Scoring Your Credit - How's Your Credit Score
The home buying process doesn't start with getting pre-approved for a loan or with choosing a real estate agent. The content of your wallet starts the home buying process. To make your goal of homeownership realized, you must consider your FICO score along with the type of lender for which you'll qualify in Lomita, California.
A FICO score is a review of your years of credit history based on a model developed by Fair Isaac and Company. The score ranges from 300 to 850, with most people traditionally having a score of 600. Job loss has been common in the last few years, but FICO scores aren't necessarily adjusted "on a curve." A low score is a low score and that often means you can't get a decent interest rate. Some of the pieces in calculating your FICO score are:
- Credit to Debt Ratio — How much do you owe versus your available credit?
- Credit Inquiries — How many times has your credit history been accessed by someone other than you?
- Types of Credit — Do you have a healthy mix of credit cards and loans?
- Payment History — How many months do you make late payments?
In reviewing your credit history, you'll discover that you actually have three reports. Experian, Equifax and TransUnion — three of the major credit reporting agencies — use a slightly different systems to determine your credit rating. FICO is used by Experian. Equifax's model is called BEACON and TransUnion uses EMPIRICA. This means you have three scores, one for each scoring model.
When you apply for a mortgage or any other loan, lenders want to make sure that extending a loan to you isn't a risk. Your credit score gives lenders a view of what type of borrower you are based solely on your credit history. You'll need a score of at least 700 to get a acceptable interest rate. If your score is less than that, you can still qualify for a loan, but the interest paid over the life of the loan could be more than double that of an individual with a superior FICO score.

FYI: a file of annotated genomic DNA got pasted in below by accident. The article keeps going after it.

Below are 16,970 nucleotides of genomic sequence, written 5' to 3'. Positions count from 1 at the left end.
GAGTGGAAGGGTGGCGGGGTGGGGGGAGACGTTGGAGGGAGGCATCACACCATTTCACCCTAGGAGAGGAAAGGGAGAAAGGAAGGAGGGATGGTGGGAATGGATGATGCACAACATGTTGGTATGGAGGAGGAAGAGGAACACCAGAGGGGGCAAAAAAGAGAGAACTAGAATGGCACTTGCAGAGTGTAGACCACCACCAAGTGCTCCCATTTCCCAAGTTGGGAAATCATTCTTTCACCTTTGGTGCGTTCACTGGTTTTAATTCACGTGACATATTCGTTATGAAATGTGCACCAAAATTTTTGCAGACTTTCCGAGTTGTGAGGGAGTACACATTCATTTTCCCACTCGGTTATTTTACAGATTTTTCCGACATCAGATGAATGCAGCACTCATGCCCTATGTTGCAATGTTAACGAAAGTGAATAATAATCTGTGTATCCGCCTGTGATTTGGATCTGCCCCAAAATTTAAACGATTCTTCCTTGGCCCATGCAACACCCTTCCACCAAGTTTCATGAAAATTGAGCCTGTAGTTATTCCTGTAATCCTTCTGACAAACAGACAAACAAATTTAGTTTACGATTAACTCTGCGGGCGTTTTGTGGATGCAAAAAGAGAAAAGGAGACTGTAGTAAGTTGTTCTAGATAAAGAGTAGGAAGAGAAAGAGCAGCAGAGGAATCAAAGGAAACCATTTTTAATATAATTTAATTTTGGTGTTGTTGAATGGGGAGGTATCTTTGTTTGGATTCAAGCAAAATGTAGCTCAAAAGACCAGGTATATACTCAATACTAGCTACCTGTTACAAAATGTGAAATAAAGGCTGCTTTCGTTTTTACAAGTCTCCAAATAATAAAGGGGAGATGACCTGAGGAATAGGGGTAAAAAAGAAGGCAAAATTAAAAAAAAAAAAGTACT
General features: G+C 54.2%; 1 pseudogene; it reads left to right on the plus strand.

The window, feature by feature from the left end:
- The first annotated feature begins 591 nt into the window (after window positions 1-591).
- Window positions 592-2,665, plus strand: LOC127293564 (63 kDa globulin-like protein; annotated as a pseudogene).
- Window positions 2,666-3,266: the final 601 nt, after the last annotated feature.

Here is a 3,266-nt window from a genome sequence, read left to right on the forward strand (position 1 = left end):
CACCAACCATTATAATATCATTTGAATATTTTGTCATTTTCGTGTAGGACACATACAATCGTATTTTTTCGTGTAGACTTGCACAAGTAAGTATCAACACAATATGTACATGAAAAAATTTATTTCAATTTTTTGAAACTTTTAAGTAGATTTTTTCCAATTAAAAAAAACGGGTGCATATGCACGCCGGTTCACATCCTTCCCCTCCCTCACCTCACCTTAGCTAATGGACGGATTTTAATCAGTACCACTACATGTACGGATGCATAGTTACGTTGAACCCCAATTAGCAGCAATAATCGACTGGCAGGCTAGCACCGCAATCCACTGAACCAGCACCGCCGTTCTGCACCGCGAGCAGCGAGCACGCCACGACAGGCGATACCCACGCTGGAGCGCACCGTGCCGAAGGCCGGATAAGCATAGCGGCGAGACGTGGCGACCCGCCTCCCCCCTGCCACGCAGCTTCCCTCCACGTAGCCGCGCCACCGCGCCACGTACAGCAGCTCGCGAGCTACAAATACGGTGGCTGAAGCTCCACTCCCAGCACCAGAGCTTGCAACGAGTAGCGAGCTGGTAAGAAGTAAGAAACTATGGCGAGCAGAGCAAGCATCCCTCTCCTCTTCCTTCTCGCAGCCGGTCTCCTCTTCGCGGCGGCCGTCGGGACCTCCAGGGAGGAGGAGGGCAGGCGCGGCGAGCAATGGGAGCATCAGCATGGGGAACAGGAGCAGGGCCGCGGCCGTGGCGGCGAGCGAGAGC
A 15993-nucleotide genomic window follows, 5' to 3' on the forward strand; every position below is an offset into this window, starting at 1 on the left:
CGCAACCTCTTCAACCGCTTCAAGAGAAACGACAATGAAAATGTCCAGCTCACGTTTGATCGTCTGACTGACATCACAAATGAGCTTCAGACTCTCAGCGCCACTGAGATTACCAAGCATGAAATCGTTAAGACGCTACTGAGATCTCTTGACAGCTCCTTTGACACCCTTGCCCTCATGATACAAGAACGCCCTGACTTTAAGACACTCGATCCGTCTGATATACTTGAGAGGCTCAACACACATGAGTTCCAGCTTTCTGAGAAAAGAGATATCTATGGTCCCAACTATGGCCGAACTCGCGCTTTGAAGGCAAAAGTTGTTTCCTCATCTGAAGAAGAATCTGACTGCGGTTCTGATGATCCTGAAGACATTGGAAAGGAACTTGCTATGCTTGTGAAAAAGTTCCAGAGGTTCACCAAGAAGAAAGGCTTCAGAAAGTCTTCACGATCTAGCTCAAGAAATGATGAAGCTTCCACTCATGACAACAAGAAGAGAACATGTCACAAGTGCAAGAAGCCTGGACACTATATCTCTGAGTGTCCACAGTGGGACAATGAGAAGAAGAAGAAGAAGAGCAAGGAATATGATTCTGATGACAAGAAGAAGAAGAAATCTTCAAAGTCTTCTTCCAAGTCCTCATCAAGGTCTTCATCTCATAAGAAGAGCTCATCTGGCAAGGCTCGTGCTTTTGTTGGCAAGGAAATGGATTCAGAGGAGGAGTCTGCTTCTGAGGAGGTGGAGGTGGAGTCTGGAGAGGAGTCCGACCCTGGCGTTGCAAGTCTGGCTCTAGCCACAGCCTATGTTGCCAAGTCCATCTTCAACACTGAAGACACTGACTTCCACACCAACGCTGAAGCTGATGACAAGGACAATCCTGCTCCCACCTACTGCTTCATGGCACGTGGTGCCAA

We're used to working with all tiers of FICO scores. Contact us and we can help you get on the right track to the home of your dreams.
How do you get a stronger score? Building your FICO score takes time. It can be hard to make a significant stride change in your number with small changes, but your score can improve in a few years by keeping tabs your credit report and by using your credit wisely. The most important thing is to know your FICO score. Here are some ways you can improve your credit score:
- Correct your credit report. If you find incorrect items on your credit report, contact the bureau asking that the item be removed. If you have a common name or the same name as a family member, you'll want to pay extra attention to make sure the activity reported is correct.
- Spread your debt around. At first, this doesn't seem like a good idea. But, you don't want to have one card that is holding the maximum and have the rest of your cards at a zero balance. It's better to have each of your cards at about less than 40% of their credit limit than to have the majority of your debt taking up the balance one card.
- Apply for gas cards or retail credit. For those who have no credit or less-than-stellar credit, retail credit cards and gas credit cards are ways to repair credit, increase your spending limits and have a solid payment history, which will raise your FICO score. You must always avoid keeping a large balance for more than a couple of months because these types of cards usually have a higher interest rate.
- Keep your cards in rotation. Whether you have older cards, or are just getting started with credit, be sure to use your cards so that your accounts stay active. But, pay them off in no more than two or three payments.
- Keep up with payments. Payment history is a huge factor in your credit score. It's where people who have recently experienced job loss see the biggest hit in their credit score. Yes, it takes longer to rebuild your credit with payment history, but it's the surest way to show that you're responsible enough to make payments to a lender.
Now that you know more about credit reporting, you'll be able to successfully take the first step in owning a home, and that is improving your FICO score. Know that when you're ready to apply for a loan to purchase a home, you'll want to keep your applications within a two-week window to avoid adverse effects on your credit score. With the help of Kivett Realty, the loan process is sure to go more smoothly so you, too, can become a homeowner.
Learn more about FICO scores at myFICO.com, Fair Isaac's informational site and once per year, for free, you can review all three of your credit reports at annualcreditreport.com. And, for a small payment, you can get your FICO score from each bureau on their websites: equifax.com, experian.com and transunion.com.